This is the Theme our Sex have so well improved and so cunningly managed, that you Ladies verily believe it yourselves as you do your Creed, and so 'twould be an Herculean Labour, to go about rectifying your Notions ; tho' by the way, if I had any Hopes of doing something to the Purpose in this Matter, I would, in Charity to the Fair Sex, spend the same Time that I intend in instructing you to get Husbands, in advising you to shun Mankind, as you value your Repose, at least till they make fairer Propositions.
Well then, Ladies, to come to the Business: If you design to marry, you must banish from your Countenance and Favour for ever four Sorts of Men, viz. a Beau, a Rattle, a Self-opinionated Fool, and one subject to the Hypo.
For the admiring Addresses of any of these will only protract Time, and come to nothing ; for they not knowing their own Minds one Hour, will eternally teize you. One while they'll be in all the Transports and Raptures of a passionate Lover ; the next Day forget they ever saw your Face.
And should you, by wonderful Chance, catch Lysander in the Noose of Matrimony, you are not then within the Reach of the Church's Prayers. For out of Hell is no Redemption.
First then as to the Beau, the excrementious Part of Conversation : He, Narcissus like, will be ever ogling himself in a Looking-glass, and daily falling in Love with his own Phiz, though perhaps all the while but one Remove from a Monkey ; whilst neglected Cælia mobs up her own charming Face, pretends poor Creature to hate Jewels and Dress, because Fop must have a 50 Guinea Wig, etc. and whilst he is strutting in the Park or Play, the only Felicity left her is a Pot of Coffee, and perhaps some generous She-Friend, that comes to mix Tears with her, and condole her worse than Egyptian Slavery.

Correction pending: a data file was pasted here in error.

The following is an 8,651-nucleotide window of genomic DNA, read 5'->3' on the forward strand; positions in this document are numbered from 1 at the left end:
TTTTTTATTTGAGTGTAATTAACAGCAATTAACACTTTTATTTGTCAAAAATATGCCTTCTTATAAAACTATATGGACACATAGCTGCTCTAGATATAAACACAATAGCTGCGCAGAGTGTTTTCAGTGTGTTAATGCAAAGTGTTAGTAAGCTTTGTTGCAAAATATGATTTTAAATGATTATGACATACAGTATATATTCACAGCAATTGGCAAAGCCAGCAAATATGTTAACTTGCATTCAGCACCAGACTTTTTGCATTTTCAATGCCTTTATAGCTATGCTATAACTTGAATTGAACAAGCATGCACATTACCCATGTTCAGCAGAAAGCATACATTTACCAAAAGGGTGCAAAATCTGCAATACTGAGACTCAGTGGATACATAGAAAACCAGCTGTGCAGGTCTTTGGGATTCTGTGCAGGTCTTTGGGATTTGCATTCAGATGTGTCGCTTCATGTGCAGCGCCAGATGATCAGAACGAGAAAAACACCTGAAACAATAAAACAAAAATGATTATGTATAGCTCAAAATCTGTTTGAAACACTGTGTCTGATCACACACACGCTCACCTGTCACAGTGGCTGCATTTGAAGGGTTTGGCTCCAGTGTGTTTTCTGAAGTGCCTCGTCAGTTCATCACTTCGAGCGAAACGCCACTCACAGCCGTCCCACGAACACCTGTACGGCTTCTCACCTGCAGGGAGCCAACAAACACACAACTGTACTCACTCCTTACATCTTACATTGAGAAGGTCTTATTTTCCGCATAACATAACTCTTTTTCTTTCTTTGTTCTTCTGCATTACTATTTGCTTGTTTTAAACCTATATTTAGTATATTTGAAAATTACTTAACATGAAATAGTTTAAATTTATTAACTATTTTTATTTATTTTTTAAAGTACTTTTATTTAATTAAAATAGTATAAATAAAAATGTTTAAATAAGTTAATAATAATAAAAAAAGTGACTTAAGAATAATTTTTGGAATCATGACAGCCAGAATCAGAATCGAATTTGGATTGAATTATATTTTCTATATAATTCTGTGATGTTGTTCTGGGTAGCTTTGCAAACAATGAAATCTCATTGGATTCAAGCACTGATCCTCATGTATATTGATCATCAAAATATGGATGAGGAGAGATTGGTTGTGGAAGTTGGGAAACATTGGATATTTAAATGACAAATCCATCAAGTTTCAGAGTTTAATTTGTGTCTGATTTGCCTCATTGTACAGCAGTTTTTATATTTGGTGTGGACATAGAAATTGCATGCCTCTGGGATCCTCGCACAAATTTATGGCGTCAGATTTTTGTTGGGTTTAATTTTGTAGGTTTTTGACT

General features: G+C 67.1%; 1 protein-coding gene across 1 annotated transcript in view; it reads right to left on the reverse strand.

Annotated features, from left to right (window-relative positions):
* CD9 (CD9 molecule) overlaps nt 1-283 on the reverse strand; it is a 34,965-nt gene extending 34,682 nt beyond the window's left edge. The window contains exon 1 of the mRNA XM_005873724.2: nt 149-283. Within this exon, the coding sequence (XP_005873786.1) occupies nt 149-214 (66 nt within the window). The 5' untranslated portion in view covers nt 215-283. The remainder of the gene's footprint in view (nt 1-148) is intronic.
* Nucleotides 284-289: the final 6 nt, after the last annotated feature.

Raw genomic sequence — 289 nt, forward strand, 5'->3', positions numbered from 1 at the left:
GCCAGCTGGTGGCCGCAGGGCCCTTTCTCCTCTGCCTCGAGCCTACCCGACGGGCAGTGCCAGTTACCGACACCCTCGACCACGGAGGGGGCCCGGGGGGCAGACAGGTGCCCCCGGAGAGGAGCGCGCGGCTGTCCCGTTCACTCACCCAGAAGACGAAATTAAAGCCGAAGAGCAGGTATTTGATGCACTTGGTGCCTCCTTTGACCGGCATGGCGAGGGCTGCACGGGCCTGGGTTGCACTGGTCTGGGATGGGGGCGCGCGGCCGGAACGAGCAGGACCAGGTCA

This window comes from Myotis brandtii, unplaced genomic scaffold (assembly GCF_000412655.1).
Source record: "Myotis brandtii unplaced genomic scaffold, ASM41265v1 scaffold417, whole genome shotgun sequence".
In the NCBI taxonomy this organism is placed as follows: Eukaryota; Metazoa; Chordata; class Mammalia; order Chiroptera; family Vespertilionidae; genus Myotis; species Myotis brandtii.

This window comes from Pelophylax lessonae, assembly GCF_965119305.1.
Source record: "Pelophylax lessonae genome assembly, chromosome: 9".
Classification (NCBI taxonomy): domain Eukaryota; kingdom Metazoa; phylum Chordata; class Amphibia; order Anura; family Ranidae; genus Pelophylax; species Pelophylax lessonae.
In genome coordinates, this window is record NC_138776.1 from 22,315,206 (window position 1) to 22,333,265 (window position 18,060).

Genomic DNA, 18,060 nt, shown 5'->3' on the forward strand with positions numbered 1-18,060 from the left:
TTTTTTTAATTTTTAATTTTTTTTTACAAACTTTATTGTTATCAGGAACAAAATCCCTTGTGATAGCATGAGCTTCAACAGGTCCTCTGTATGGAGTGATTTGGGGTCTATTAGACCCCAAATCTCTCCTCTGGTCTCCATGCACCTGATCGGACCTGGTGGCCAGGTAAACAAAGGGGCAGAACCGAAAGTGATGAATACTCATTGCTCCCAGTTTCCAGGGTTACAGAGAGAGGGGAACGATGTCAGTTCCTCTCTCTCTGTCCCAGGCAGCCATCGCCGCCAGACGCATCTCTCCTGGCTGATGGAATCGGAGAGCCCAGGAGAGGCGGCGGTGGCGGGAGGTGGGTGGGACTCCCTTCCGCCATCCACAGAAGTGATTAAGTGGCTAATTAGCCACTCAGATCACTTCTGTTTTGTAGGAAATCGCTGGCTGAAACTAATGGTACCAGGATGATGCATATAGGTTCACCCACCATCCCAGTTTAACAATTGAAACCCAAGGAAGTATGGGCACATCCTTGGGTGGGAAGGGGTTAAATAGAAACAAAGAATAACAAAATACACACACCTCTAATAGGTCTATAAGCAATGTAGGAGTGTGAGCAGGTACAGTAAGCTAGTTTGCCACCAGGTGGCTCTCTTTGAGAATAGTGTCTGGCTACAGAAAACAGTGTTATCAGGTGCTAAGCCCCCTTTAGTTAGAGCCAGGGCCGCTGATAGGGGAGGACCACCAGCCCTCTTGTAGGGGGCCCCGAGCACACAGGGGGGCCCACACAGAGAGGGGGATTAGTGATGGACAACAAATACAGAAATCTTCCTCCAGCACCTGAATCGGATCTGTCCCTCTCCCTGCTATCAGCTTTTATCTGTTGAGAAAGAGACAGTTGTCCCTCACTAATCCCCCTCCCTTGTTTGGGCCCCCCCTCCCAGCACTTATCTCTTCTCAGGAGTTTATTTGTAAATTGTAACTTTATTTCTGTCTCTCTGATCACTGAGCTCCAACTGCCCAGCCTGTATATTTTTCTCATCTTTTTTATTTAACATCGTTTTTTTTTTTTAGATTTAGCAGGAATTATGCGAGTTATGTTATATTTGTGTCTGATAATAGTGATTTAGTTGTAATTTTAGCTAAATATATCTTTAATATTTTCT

In the second Place, I wou'd have you shun a Rattle, a Flutterer, a Noisy-nothing, as the Pest of a Family, and miserable is the Body that has such a giddy Head ; the prudent Wife having Penelope's Task, to weave that Web that Monsieur Chatter ever unravels. Thus her Wisdom having got an Antagonist for Life, she must e'en fight her Way throughout to the Regions of Rest, and never finish her Combat till in her peaceful Grave.
Beware, thirdly, of a Self-opinionated, grave, documenting Thing, the very Grand Signior for Tyranny, … ]
Bland, James. Essay in Praise of Women, or a Looking-Glass for Ladies to See Their Perfections in, with Observations on How the Godhead Seemed Concerned in Their Creation…. 
[ … Remember thou art made man's reasonable companion, not the slave of his passion ; the end of thy being is not merely to gratify his loose desire, but to assist him in the toils of life, to sooth him with thy tenderness, and recompence his care with soft endearments.